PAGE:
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Match Analysis

How Ajinkya Rahane became sixy

Once the anchoriest of all anchors, he's maximised his strengths and upped his T20 game to never-before-seen levels

Alagappan Muthu
Alagappan Muthu
Ajinkya Rahane in the IPL is a four-hitter.
He's No. 8 on the all-time list with 449. He racked up 73 of them in 2012. Again that puts him in an elite group. Only six men have had a better haul in a single season.
But fours in T20 cricket are like the girlfriend in that meme. Everybody's eyes are drawn to the other lady in the red dress. Sixes.
And Rahane, in a totally NSFW innings for Chennai Super Kings against Kolkata Knight Riders, hit one that left jaws on the floor.
One of India's most orthodox batters, a run machine bred in the fabled maidans of Mumbai where they don't make you read the textbook as much as shove it straight into your veins, casually walked across his stumps and scooped Umesh Yadav out of Eden Gardens.
This has been the biggest difference between the Rahane of the past and this totally baller version. He is launching a six, on average, once every 9.54 balls this IPL. By just this count, he's three times the player he used to be. His previous best was 31.67 balls per six in 2019. Now he's palling it up with the very best big hitters the tournament has to offer. Scratch that. He's leading them.
This is an athlete who has levelled up. He hasn't broken his game down to find new gears. He's just maximised strengths that had been there all along. Kinda like Kane Williamson did five years ago.
Rahane has always been excellent against pace, but this year, he has a strike rate of 254.16. That's the best of everybody who's faced at least 18 deliveries from that style of bowler in this tournament. Better than his captain who mauled Mark Wood.
MS Dhoni once spoke about Rahane's limitations as a one-day batter. About how he slows down once the field spreads out and the ball loses its hardness. On Sunday night, all of Rahane's 71 runs in 29 balls came after the powerplay. With five men on the fence, he found ways to hit six fours and five sixes. He copped to having a little help there. "Small outfield," he told the broadcasters while picking up his first Player-of-the-Match award in the IPL since 2016. "One side was really small [because they weren't playing on the centre wicket]."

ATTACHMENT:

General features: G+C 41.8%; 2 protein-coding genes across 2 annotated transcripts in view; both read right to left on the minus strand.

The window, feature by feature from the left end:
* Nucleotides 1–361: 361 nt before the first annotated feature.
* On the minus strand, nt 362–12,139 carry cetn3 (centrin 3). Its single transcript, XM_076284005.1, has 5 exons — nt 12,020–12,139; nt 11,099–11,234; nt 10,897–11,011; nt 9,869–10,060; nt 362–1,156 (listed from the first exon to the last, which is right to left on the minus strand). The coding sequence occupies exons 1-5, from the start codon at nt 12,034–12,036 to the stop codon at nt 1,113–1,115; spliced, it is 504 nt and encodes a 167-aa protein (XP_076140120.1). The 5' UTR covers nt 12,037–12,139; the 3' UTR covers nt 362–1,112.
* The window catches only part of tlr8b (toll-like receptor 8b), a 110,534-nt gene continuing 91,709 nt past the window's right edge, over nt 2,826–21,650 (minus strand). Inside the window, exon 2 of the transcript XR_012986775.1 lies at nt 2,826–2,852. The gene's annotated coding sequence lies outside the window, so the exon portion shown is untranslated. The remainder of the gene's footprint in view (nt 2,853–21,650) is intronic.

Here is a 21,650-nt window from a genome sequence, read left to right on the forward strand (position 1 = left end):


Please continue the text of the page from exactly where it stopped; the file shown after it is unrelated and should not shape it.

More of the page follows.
KKR had strung three good overs together. The 10th, 11th and 12th cost only 5, 7 and 8 runs respectively. This is the time they take all the pace off the ball and smother opposition batters with their mystery spinners. Suyash Sharma was the one who effected this slowdown and his good work resulted in the wicket of Devon Conway at the start of the 13th.
But CSK probably benefited from it, because it brought Shivam Dube to the crease and he gobbles up spin bowlers. He was a threat so KKR went to their frontline quick. Umesh came on for the 14th over and Rahane, who was 19 off 14 at the time, walloped him for 6, 6, 4.
The scoop was part of this sequence and it was fun to watch, but really, Rahane's good work in this IPL has come as a result of his perfecting his best shots. The cover drive. The pull and hook. The flick. In the three years between 2020 and 2022, he had a strike rate of 127.08 playing these shots. This year it's ballooned up to 240.00.
Rahane has upped his T20 game to never-before-seen levels. And all he's really had to do is let himself go a bit. Let himself have fun. Check out his strike rates in every IPL. See where 2023 is.
Every time he's walked to the crease for CSK this year, he's looked for boundaries. More than that, every time he's got out, he's got out playing a big shot. He wasn't satisfied with 61 off 27 on a flat Wankhede. He wanted more. He was willing to go for more.
That willingness to take a little more risk combined with a little more power - he must have done some serious range-hitting in that CSK pre-season camp - has turned the anchoriest of all anchors into one of this season's sixiest hitters. He even thrived at the death.
Rahane has only been around during overs 17 to 20 on 32 occasions in 153 IPL innings. He was just not that kind of player. He'd typically slow down after the powerplay, go for a big shot to up the strike rate, and get out. Here, he was the game's highest scorer in this phase, facing nine balls, hitting six of them to the boundary and collecting 33 runs.
So how did all this happen? Well first, Rahane has tried to go into every match as clear-headed as possible. "I always believe the most important thing is what's between your ears," he said. "If your mind is right, you can do anything. So just wanted to keep my mind really clear before the season. Process was really good. Our preparations before the season was really good. So just trying to enjoy the game and keep my mind clear."
And then role clarity. "When you realise the potential of someone, you let him bat the way he bats," Dhoni said. "The moment you start putting too much pressure on him, it doesn't work. Give that liberty and just reiterate as to these are the areas where you're strong in. Whatever your strength is, be positive, enjoy it. And I feel it always works out in the best possible manner. Second thing is trying to give him in the best position where he can score runs."
A combination of all this has resulted in Rahane scoring 209 runs this season, at an average of 52.25 and a strike rate of 199.04, and the funny thing is he feels, "my best is yet to come".
With inputs from Shiva Jayaraman, Karthik Krishnaswamy and Ishita Mazumder

Alagappan Muthu is a sub-editor at ESPNcricinfo